Presentation on theme: "Energy in Thermal Processes"— Presentation transcript:
1 Energy in Thermal Processes Thermal PhysicsEnergy in Thermal Processes
2 Energy TransferWhen two objects of different temperatures are placed in thermal contact, the temperature of the warmer decreases and the temperature of the cooler increasesThe energy exchange ceases when the objects reach thermal equilibriumThe concept of energy was broadened from just mechanical to include internalMade Conservation of Energy a universal law of nature
3 Heat Compared to Internal Energy Important to distinguish between themThey are not interchangeableThey mean very different things when used in physics
4 Internal EnergyInternal Energy, U, is the energy associated with the microscopic components of the systemIncludes kinetic and potential energy associated with the random translational, rotational and vibrational motion of the atoms or moleculesAlso includes any potential energy bonding the particles together
5 Thermal EnergyThermal Energy is the portion of the Internal Energy, U, that is associated with the motion of the microscopic components of the system.
6 HeatHeat is the transfer of energy between a system and its environment because of a temperature difference between themThe symbol Q is used to represent the amount of energy transferred by heat between a system and its environment
7 Units of HeatCalorieAn historical unit, before the connection between thermodynamics and mechanics was recognizedA calorie is the amount of energy necessary to raise the temperature of 1 g of water from 14.5° C to 15.5° C .A Calorie (food calorie) is 1000 cal
8 Units of Heat, cont. US Customary Unit – BTU BTU stands for British Thermal UnitA BTU is the amount of energy necessary to raise the temperature of 1 lb of water from 63° F to 64° F1 cal = JThis is called the Mechanical Equivalent of Heat
9 Problem: Working Off Breakfast A student eats breakfast consisting of two bowls of cereal and milk, containing a total of 3.20 x 102 Calories of energy. He wishes to do an equivalent amount of work in the gymnasium by doing curls with a 25 kg barbell. How many times must he raise the weight to expend that much energy? Assume that he raises it through a vertical displacement of 0.4 m each time, the distance from his lap to his upper chest.h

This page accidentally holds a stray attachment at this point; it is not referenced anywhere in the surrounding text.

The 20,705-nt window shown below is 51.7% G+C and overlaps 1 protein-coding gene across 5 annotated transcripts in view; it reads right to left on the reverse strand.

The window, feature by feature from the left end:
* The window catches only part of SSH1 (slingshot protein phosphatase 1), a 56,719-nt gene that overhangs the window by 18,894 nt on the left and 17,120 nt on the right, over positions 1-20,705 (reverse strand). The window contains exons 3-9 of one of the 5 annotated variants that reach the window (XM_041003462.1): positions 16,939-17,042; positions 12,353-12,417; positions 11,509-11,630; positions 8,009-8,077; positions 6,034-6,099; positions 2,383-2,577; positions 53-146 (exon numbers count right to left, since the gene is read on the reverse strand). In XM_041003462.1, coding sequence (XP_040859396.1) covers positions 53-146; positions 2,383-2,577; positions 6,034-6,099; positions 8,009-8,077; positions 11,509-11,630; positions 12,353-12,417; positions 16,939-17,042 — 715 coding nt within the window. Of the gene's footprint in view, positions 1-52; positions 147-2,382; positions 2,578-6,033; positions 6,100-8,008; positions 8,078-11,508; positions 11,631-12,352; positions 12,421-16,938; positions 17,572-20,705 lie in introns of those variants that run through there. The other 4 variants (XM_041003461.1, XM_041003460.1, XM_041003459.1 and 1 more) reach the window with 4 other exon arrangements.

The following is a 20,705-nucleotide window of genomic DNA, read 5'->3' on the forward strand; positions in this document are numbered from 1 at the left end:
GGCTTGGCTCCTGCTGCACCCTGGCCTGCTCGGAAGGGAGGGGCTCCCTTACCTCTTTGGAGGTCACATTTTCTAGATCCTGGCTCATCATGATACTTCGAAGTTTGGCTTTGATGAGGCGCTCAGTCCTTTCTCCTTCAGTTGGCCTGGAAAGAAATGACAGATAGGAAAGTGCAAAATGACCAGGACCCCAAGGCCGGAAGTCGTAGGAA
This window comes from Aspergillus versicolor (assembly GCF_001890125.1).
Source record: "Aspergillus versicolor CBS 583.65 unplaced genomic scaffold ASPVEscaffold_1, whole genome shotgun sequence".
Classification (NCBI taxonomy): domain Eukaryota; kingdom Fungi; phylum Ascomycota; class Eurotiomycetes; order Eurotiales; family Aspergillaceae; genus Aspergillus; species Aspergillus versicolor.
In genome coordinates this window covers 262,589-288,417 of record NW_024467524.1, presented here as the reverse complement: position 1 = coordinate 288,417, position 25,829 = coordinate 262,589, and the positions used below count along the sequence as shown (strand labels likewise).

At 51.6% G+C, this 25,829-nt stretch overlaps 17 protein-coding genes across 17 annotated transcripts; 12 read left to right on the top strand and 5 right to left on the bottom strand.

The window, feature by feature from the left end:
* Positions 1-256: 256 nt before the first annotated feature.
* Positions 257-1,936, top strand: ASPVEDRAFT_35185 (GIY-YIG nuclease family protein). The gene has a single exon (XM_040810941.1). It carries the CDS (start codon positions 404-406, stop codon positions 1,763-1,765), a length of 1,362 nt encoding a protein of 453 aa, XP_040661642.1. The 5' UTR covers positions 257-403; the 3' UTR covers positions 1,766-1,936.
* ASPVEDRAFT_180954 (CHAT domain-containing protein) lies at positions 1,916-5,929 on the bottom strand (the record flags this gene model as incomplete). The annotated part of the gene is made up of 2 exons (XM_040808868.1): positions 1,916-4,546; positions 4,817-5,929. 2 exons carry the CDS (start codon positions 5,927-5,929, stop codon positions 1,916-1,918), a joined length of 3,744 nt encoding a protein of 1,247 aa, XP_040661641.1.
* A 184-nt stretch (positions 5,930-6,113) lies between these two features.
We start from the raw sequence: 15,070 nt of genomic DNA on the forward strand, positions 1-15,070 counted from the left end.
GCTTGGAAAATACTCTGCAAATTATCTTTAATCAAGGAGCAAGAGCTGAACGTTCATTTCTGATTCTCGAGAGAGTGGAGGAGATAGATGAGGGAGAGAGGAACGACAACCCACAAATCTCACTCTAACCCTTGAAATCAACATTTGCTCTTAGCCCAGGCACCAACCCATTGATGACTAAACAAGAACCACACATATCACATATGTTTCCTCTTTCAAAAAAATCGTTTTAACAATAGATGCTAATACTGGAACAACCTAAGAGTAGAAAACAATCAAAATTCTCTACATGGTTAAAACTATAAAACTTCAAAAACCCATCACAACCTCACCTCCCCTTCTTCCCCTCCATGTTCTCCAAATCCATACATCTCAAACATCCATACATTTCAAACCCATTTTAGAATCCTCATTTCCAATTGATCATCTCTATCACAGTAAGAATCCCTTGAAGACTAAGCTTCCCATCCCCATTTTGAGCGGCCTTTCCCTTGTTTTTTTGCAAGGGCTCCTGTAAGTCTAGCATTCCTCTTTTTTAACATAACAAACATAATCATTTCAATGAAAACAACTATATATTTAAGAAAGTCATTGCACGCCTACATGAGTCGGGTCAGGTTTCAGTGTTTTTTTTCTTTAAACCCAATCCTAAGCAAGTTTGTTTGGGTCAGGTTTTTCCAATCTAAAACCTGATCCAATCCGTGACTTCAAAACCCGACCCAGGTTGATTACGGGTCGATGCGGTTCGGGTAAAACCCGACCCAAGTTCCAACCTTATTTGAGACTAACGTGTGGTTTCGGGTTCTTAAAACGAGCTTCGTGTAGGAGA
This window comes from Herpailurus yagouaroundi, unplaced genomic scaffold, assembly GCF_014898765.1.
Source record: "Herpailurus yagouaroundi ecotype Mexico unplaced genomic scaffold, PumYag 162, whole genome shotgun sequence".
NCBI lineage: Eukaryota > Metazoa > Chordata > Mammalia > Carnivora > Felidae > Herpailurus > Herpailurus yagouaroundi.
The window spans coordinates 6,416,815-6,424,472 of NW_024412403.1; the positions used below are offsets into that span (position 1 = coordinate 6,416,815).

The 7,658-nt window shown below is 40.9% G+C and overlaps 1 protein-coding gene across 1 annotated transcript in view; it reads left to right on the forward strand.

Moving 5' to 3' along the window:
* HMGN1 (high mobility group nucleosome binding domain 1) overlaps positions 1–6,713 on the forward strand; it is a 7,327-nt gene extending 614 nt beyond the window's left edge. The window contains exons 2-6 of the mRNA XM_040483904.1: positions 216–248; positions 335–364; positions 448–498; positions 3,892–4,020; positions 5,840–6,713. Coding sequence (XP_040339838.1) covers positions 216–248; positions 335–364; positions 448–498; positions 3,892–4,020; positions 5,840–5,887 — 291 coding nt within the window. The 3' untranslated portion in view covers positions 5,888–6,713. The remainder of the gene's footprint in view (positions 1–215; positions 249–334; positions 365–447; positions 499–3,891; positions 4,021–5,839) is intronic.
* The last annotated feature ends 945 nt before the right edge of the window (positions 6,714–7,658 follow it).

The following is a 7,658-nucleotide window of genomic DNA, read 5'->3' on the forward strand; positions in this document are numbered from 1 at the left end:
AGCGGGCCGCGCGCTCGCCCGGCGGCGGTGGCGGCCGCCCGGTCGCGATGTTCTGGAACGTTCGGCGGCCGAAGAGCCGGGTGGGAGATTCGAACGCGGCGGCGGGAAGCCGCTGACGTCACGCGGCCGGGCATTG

10 Problem: Working Off Breakfast Convert his breakfast Calories, E, to joules:
11 Problem: Working Off Breakfast Use the work-energy theorem to find the work necessary to lift the barbell up to its maximum height.The student must expend the same amount of energy lowering the barbell, making 2mgh per repetition. Multiply this amount by n repetitions and set it equal to the food energy E:
12 Problem: Working Off Breakfast Solve for n, substituting the food energy for E:
13 James Prescott Joule 1818 – 1889 British physicist Conservation of EnergyRelationship between heat and other forms of energy transfer
14 Specific HeatEvery substance requires a unique amount of energy per unit mass to change the temperature of that substance by 1° CThe specific heat, c, of a substance is a measure of this amount
15 Units of Specific HeatSI unitsJ / kg °CHistorical unitscal / g °C
16 Heat and Specific Heat Q = m c ΔT ΔT is always the final temperature minus the initial temperatureWhen the temperature increases, ΔT and ΔQ are considered to be positive and energy flows into the systemWhen the temperature decreases, ΔT and ΔQ are considered to be negative and energy flows out of the system
17 A Consequence of Different Specific Heats Water has a high specific heat compared to landOn a hot day, the air above the land warms fasterThe warmer air flows upward and cooler air moves toward the beach
18 CalorimeterOne technique for determining the specific heat of a substanceA calorimeter is a vessel that is a good insulator which allows a thermal equilibrium to be achieved between substances without any energy loss to the environment
19 Calorimetry Analysis performed using a calorimeter Conservation of energy applies to the isolated systemThe energy that leaves the warmer substance equals the energy that enters the waterQcold = -QhotNegative sign keeps consistency in the sign convention of ΔT
20 Calorimetry with More Than Two Materials In some cases it may be difficult to determine which materials gain heat and which materials lose heatYou can start with SQ = 0Each Q = m c DTUse Tf – TiYou don’t have to determine before using the equation which materials will gain or lose heat